Gail: I know this is hard to accept. As I have told you before, every day we need to find something to be grateful for and something that brings us hope. Hope shone last week when Ketanji Brown Jackson was sworn in as the first black woman to serve on our nation’s highest court.

Emily: In my sea of ​​despair, I will look for hope. It will be hard to hear about young women being forced to have children they don’t want and governments failing to provide prenatal care, let alone the infrastructure families need after they have children: a well-paying job, child care, health care, a place affordable to live.

Gail: That’s why we keep fighting. We met. Talk later. We vote. We don’t give up. And we talk to each other. We hold each other. We share our vulnerabilities.

We have entered a new era in women’s rights. We are lucky to have each other. We are in this fight together.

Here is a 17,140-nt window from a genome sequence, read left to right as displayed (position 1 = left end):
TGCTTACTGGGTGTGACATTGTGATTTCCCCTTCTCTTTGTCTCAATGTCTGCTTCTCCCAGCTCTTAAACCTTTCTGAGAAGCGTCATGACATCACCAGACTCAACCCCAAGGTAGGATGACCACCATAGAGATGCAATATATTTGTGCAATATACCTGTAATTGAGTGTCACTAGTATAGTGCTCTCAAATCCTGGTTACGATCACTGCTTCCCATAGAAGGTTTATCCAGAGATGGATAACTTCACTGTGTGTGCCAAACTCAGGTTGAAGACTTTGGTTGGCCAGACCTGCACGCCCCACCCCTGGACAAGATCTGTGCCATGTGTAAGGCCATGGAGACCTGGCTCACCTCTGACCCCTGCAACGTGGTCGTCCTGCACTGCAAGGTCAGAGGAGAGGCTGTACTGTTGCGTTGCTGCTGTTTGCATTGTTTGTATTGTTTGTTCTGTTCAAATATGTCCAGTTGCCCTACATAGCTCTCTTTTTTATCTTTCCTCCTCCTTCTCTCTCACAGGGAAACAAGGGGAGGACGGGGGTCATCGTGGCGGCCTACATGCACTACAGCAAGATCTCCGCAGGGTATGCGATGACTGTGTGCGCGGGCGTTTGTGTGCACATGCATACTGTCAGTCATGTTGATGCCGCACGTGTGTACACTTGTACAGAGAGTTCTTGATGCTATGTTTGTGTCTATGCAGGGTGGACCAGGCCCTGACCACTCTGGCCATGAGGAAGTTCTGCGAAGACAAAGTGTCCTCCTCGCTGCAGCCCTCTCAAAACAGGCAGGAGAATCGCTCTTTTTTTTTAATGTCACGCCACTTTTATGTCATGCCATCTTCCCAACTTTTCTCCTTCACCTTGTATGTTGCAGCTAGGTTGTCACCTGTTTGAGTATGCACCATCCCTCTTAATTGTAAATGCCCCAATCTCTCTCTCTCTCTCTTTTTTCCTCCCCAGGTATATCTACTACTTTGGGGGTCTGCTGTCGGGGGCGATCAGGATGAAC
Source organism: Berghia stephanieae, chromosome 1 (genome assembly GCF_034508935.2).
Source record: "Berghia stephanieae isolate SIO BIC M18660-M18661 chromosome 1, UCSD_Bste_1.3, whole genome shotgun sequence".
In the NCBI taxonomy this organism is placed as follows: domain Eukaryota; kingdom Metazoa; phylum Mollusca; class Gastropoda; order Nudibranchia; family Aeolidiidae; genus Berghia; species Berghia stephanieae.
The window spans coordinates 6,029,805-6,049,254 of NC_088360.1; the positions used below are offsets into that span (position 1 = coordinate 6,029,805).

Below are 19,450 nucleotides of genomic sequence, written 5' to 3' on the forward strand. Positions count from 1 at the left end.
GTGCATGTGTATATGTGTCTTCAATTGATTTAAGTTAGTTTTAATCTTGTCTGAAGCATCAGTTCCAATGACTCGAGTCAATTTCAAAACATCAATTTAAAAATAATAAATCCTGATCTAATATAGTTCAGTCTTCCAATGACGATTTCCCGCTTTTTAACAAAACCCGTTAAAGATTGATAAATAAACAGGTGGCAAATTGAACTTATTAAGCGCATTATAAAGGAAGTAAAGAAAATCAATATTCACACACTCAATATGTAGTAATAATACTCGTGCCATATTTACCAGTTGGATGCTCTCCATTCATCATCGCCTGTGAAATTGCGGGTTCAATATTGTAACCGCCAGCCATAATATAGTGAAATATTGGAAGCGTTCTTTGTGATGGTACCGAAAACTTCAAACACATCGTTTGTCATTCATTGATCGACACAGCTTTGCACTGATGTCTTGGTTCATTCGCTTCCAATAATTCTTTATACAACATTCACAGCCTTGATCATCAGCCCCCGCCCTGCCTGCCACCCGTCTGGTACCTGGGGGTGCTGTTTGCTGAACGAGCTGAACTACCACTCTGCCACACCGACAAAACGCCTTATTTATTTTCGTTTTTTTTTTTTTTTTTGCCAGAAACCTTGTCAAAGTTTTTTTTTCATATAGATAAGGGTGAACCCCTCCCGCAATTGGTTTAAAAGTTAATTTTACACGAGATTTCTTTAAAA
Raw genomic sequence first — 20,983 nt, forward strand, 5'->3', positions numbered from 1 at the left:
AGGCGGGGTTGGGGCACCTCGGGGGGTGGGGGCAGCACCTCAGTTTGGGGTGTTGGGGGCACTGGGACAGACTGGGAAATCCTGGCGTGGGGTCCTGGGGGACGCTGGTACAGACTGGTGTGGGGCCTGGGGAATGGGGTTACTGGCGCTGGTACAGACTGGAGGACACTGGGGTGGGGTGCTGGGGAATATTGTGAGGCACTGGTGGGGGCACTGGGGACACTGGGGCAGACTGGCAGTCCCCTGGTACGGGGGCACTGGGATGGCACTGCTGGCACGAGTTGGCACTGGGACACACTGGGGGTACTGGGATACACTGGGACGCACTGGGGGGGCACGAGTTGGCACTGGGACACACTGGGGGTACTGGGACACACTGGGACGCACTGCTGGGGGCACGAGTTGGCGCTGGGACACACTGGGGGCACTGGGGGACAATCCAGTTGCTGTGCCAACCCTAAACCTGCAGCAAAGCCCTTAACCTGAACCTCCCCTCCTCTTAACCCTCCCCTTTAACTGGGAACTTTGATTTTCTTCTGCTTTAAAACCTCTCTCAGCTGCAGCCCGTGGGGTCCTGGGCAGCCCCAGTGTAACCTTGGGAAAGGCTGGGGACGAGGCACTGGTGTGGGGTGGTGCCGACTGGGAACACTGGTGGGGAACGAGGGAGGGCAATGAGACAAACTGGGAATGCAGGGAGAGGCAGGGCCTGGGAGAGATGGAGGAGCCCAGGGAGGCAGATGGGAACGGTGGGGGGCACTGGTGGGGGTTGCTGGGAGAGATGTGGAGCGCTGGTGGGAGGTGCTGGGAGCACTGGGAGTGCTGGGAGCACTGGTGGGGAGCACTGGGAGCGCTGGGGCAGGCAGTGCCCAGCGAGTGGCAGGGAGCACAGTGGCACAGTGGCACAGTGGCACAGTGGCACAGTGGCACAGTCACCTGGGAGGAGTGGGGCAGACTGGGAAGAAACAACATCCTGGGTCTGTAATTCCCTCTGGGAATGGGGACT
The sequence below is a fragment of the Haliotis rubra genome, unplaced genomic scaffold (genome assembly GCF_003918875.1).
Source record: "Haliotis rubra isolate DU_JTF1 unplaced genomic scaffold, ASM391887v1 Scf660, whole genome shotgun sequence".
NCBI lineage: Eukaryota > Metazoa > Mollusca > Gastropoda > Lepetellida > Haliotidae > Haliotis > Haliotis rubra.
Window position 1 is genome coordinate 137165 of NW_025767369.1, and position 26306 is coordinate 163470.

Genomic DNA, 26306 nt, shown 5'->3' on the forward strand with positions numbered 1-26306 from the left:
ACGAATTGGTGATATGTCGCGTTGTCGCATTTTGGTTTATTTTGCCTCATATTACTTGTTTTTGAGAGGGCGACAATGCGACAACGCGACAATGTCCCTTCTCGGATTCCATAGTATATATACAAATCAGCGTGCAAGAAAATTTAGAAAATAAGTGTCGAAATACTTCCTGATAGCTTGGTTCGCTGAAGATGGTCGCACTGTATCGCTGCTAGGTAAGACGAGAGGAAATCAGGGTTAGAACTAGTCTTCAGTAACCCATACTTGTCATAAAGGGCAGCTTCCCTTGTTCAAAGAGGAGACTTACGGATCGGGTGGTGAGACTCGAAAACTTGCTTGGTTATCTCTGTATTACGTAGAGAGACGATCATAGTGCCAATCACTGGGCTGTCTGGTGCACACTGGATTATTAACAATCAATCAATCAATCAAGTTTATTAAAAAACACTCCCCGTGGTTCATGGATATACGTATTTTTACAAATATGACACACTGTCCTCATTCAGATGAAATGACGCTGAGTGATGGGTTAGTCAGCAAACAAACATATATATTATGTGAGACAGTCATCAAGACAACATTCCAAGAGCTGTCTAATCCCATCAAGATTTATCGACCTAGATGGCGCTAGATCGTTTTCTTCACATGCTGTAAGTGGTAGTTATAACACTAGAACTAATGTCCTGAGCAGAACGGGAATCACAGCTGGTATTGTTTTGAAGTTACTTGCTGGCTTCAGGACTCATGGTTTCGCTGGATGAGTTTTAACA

Gail Pellerin is running for the 28th California State Assembly District. She served as the Santa Cruz County Clerk from 1994 until her retirement in 2020. She was elected four times. Prior to that, she served as the Santa Cruz County Elections Administrator and Government Relations Consultant. She married Tom Chaffin in 1992 and has two sons, now 24 and 27 years old. She graduated from Cal Poly San Luis Obispo and worked as a news reporter and legislative staffer for the State Assembly and deputy director of the Office of Majority Speaker Services. She has been living in the Santa Cruz area for 30 years.

Emily Chaffin graduated from UC Davis in June 2020. She is currently a staff aide to US Senator Alex Padilla of California. She was born and raised in Santa Cruz.